Free guided walking tours are small groups led by trained guides who are able to explain the architectural features and history of stops on the tour. Tours pass by homes but do not allow access. To see private residence interiors purchase tickets for the Open Homes Tour.

Information is available at the Stroll Heritage Plaza Information Booth

Each stroll lasts approximately 45 – 60 minutes. All terrain is flat on city sidewalks. Wear comfortable shoes and bring your camera. Stroll walking tours start at times and locations noted below.



Woodland is renowned for its beautifully restored historic houses built in a wide array of styles encompassing 160 years of history. Woodland residents from yesteryear crafted a beautiful small town carved out of an oak forest, creating attractive tree-lined neighborhoods and charming houses. Beginning in the 1960s, ambitious young preservationists seeking an authentic sense of place began renovating these unique homes, big and small, with a few dollars, frequent trips to Cranston’s Hardware, and the sweat of their brow. This “early bird” tour, filled with birdsong from Woodland’s tall and shady urban forest, will crisscross south First, Second and Third streets and observe changes in housing styles precipitated by architectural innovation, revival periods, and technological and social changes. Learn the basics of Victorian, Shingle, Prairie, Colonial Revival, Mission, Craftsman, Bungalow, Art Deco, Ranch, and eclectic styles. Strollers will be greeted by “historic” figures who designed and built the houses and their original “owners” telling their remarkable stories – and other surprises. See up close why Woodland is the “Jewel of the Valley” and a “City of Trees.”

8:30 AM tour starts at 756 First Street (corner of First and Pendegast streets)

Docents: David Wilkinson, Historian and Author & Roger Klemm, Architect



Richly diverse with a wide array of Victorians, including the California State Landmark Gable Mansion, First Street contains a stunning variety of well-preserved architecture spanning the period 1860 to 1940, epitomizing Woodland’s extraordinary cultural heritage and social history. The homes set along this beautiful tree-canopied street have been lovingly restored by many homeowners over the last 50 years, including the Victorian at 638 First Street, winner of a national Great American Home Awards Grand Prize for restoration work and the fabulous Gable Mansion. This exceptional tour encapsulates American architectural history within a few breathtaking blocks.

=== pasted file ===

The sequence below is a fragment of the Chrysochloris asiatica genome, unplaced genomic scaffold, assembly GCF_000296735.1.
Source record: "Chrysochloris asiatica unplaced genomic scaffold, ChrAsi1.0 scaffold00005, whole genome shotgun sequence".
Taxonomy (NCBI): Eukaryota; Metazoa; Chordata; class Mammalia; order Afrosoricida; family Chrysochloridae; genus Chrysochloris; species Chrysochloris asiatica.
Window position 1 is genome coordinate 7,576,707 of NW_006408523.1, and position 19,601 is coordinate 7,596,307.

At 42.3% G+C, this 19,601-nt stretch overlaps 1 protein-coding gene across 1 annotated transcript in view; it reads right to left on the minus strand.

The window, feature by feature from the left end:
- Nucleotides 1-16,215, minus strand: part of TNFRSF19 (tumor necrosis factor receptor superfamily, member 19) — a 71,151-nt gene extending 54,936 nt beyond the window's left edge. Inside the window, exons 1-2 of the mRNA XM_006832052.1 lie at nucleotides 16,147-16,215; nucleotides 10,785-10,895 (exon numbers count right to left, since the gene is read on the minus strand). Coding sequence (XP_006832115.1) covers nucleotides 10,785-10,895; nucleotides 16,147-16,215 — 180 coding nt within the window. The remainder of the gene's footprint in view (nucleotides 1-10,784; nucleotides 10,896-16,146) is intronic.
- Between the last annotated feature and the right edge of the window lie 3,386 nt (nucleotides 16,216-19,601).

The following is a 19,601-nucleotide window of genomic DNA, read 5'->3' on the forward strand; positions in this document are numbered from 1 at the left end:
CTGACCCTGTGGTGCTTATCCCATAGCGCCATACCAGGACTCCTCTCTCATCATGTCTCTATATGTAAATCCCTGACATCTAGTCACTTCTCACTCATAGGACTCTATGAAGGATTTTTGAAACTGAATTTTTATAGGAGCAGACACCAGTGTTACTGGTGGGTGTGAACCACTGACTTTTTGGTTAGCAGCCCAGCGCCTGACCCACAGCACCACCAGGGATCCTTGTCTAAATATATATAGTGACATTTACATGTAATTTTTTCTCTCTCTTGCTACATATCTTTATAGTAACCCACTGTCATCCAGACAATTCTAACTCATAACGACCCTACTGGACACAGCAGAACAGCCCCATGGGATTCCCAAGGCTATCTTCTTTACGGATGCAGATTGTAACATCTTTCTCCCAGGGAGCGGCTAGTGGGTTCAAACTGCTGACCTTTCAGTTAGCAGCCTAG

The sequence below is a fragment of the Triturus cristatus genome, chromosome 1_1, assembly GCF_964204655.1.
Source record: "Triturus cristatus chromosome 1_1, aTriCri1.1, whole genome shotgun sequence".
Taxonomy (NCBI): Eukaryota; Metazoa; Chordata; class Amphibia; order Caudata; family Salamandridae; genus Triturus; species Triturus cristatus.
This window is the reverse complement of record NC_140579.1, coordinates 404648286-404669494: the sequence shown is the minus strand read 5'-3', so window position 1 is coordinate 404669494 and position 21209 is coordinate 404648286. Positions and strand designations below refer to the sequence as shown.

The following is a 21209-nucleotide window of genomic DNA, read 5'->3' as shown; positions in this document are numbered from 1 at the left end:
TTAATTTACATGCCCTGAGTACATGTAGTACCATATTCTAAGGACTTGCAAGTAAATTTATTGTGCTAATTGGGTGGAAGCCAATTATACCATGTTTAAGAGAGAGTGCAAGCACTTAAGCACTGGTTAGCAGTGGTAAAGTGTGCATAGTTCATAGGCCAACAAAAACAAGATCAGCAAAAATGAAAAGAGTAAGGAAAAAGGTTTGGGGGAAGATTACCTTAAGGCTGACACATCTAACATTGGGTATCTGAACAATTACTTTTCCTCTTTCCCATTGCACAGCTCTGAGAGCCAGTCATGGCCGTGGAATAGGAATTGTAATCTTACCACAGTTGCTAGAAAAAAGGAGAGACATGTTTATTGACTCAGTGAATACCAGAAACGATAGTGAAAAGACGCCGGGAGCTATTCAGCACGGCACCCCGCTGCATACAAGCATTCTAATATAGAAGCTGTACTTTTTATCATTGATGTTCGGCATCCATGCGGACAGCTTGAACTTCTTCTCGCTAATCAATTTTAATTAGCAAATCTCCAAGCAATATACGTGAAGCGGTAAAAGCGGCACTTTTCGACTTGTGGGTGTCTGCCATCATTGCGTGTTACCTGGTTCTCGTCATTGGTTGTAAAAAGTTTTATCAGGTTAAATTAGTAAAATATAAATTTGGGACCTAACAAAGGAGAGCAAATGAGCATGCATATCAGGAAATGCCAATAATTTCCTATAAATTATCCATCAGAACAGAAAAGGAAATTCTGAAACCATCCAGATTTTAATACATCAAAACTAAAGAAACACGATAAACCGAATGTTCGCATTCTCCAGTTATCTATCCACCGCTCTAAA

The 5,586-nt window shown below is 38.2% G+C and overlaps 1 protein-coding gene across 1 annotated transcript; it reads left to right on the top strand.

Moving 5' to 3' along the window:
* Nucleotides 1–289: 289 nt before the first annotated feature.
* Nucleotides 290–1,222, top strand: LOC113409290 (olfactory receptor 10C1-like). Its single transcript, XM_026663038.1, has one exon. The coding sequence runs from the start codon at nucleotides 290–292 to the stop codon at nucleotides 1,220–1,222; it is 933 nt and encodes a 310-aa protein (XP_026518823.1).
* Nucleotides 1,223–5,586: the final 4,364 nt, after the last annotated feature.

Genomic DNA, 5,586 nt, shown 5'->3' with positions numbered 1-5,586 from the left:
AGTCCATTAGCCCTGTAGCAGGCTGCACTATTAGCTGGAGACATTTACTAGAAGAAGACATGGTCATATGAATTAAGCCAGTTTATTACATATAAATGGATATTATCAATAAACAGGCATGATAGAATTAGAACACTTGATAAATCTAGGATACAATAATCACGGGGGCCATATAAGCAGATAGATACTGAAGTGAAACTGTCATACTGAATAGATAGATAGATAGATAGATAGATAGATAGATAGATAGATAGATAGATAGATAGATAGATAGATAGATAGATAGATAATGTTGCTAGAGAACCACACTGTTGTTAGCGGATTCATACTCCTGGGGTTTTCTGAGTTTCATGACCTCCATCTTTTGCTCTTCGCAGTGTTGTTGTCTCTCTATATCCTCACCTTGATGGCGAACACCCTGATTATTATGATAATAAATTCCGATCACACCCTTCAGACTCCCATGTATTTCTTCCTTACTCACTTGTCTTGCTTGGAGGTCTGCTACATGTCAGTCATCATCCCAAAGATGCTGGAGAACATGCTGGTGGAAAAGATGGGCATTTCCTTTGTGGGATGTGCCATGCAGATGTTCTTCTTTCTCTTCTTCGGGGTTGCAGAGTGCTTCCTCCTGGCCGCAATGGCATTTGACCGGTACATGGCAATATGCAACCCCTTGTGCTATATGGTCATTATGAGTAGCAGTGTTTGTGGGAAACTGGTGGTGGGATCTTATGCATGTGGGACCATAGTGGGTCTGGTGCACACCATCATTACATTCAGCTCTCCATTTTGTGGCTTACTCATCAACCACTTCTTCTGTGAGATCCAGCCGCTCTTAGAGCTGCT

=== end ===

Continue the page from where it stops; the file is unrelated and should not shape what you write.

Note: This tour will be divided into two parts to capture the grandeur and beauty of the entire street.

Part 1– 9:00 AM Tour starts at corner of First and Lincoln.

Docent: Chris Holt, Architect, Artist, and Woodland Planning Commissioner

Part 2—10:30 AM Tour starts at First and Cross streets in front of Gable Mansion

Docent: Mary Aulman  



College Street has a variety of upscale house styles, including Victorian-era Italianates, Queen Annes, Craftsman Bungalows, and the first Modernist home built in Woodland in 1912. Join docent Barbara Graham, who has intimately studied this neighborhood over the course of leading this fascinating walking tour for many years, for a step back in time to experience Woodland’s formative years. Learn about these upscale, renovated houses and who lived in them during the early days of Woodland.  From a United States Congressman, a bank president, an author and a Women’s Christian Temperance activist, College Street was home to incredibly interesting and influential people.  Fast forward a generation or two and meet some of the people who live on College Street and continue to preserve these architectural gems for us to enjoy today.

9:30 AM Tour starts at S/E corner of College & Lincoln streets (historic Woodland Christian Church)

Docent: Barbara Graham



This fun tour is full of surprises that kids (and adults) will love. This stroll will begin at Dog Gone Alley, one of Woodland’s two downtown alleys, weaving its way into hidden residential alleys. Strollers will discover some of Woodland’s seldom seen places and observe several barns and carriage houses from the horse and buggy days. Towering native valley oak trees and other specimen trees planted by families from bygone days will be discussed.

10 AM Tour starts at corner of Second Street and Dog Gone Alley (just south of Main Street)

Docent: Ken Trott



This “educational” tour winds its way along Pendegast and Elm streets filled with charming bungalows from the early 1900s, lovingly restored by their owners, to a very historic school site that began with Oak Street School in 1889 and continues today as Dingle School, originally built in 1924 as Woodland Grammar School. There is a colorful mural on the multipurpose building. The Dingle neighborhood features many fine examples of bungalows from the 1910-20 period and Victorians.